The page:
Australia experiences dreaded flu season after COVID-19 outbreak, 3 young people die after virus diagnosis

Experts warn Australia’s indifference to the flu is leading to a surge in cases and deaths.

From January 1 to June 25 this year, there were 116,473 flu notifications, 107 flu-related deaths and 1,236 hospitalizations reported to the National Notified Disease Surveillance System.

The death of three young people from the disease in Australia in recent months has shocked the nation, even though many associate flu deaths with the elderly.

This week alone, an 11-year-old girl in Queensland and a teenage boy on the Central Coast of New South Wales died from the flu, raising concerns about the effects of the flu.

camera iconEmma Schwab, an 11-year-old girl from Noosa, has died after contracting influenza B. Photo: GoFundMe credit: News Corp Australia

With below-average vaccination coverage, these statistics come as no surprise to health professionals.

This complacency stems from a misunderstanding of the seriousness of the disease, said Paul Griffin, Associate Professor of Infectious Diseases at Marter Health.

“During COVID-19, the number of flu cases was unprecedentedly low. I think it was less than 1,000 in a year, which is unprecedented, and the number of people who have been infected recently has decreased. It means,” he said.

“But the main reason is that people are losing sight of the importance of influenza, which is leading to lower vaccination coverage.”

Australians aged 5 to 15 years are least likely to be vaccinated at 13.7%, followed by 15 to 50 years old at 20.5%.

Prime Minister Anastasia Parashchuk
camera iconBy 9 July, about 8.5 million Australians had received the flu vaccine, down nearly 2 million from the previous year. Dan Peredo/NCA NewsWire credit: News Corp Australia
camera iconProfessor Robert Booey said low vaccination coverage among young people was a major factor in the number of cases of severe influenza. credit: Supplied

According to pediatrician and infectious disease expert Professor Robert Booey, only 23.6% of children under the age of 5 have been vaccinated against the flu, which represents complacency and vaccination “a little too much.” “It’s a worrying statistic that people are to blame.”

“[The vaccine uptake] It’s incredibly inadequate to provide protection, and given the many years of free flu vaccinations for children under the age of five, we should have done better by now.” said.

As a result, young people were much more likely to catch the flu, with 57 percent of those infected in New South Wales under the age of 20 and 36 percent under the age of 10.

Children under the age of five are particularly at risk of severe illness, and in June a previously healthy 3-year-old Perth boy died suddenly from the flu.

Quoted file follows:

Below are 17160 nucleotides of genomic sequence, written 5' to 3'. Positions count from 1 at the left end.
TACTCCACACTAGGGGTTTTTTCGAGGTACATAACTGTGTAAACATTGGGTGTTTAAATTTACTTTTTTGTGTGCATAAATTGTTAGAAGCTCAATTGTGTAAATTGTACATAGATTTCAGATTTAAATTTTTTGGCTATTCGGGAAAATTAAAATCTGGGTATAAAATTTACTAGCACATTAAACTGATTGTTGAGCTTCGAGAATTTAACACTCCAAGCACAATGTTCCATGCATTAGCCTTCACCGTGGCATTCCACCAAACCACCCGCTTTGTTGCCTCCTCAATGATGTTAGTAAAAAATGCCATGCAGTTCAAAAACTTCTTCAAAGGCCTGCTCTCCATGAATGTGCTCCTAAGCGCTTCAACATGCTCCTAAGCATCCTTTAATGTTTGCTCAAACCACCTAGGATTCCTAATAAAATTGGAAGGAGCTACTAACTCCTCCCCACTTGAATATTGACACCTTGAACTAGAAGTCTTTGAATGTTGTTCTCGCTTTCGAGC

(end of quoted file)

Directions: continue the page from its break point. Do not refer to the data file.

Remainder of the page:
Muhammad Saadiq Segaf contracted influenza A and then rapidly deteriorated into cardiac arrest. Doctors tried to save him with open-heart surgery, but they were unable to revive him.

camera iconThree-year-old Muhammad Sadiq Segaf died of influenza in May. credit: channel 7
camera iconBesides good hygiene, the flu vaccine is the best protection against contracting the disease. NCA NewsWire / David Geraghty credit: News Corp Australia

Professor Griffin argued that attitudes towards children and COVID-19 are causing a spike in flu cases among young people.

“We have reassured people that children are at low risk of COVID-19, but with the flu it is very different. I think a lot of people are missing that. We can actually get the flu and they can spread the flu and get infected,” he said.

“Traditionally, and as we see it today, the highest rates of notifications and hospitalizations actually occur in children.”

Influenza A led the epidemic at the beginning of the flu season, but now influenza B has taken over as the dominant strain.

Both are “nasty” and can cause serious illness, although the A strain is considered more severe.

camera iconAssociate Professor Paul Griffin has urged all Australians to get a flu shot, even those who are already infected. credit: Supplied
camera iconHe and Professor Bowie say it’s never too late to get flu protection. NCA NewsWire / Andrew Henshaw credit: News Corp Australia

“Influenza B is usually thought of as less severe, doesn’t cause pandemics, and hasn’t changed much, but what we’re seeing now is that it tends to cause more severe illness in children. That’s it,” said Professor Griffin.

“That’s why our vaccine actually contains two influenza A strains and two influenza B strains, and can protect people from both.”

Professor Booey says it’s never too late to vaccinate yourself and your children against the disease, even if you’ve already had it this year.

Only 5 to 10 percent of children with the flu need to be taken to the hospital, Griffin said, but provided some tips for parents concerned about sick children.

“If you’re wondering if your child needs to be tested, it’s wise to be cautious,” he says.

“Our main concern is respiratory infections, so if your child is having trouble breathing or is wheezing badly, we recommend getting tested.

“Severe infections can cause problems in the central nervous system and can make children irritable or sleepy. You may see changes in your skin. If you see patches or pale skin, Be sure to get tested.” Australia experiences dreaded flu season after COVID-19 outbreak, 3 young people die after virus diagnosis

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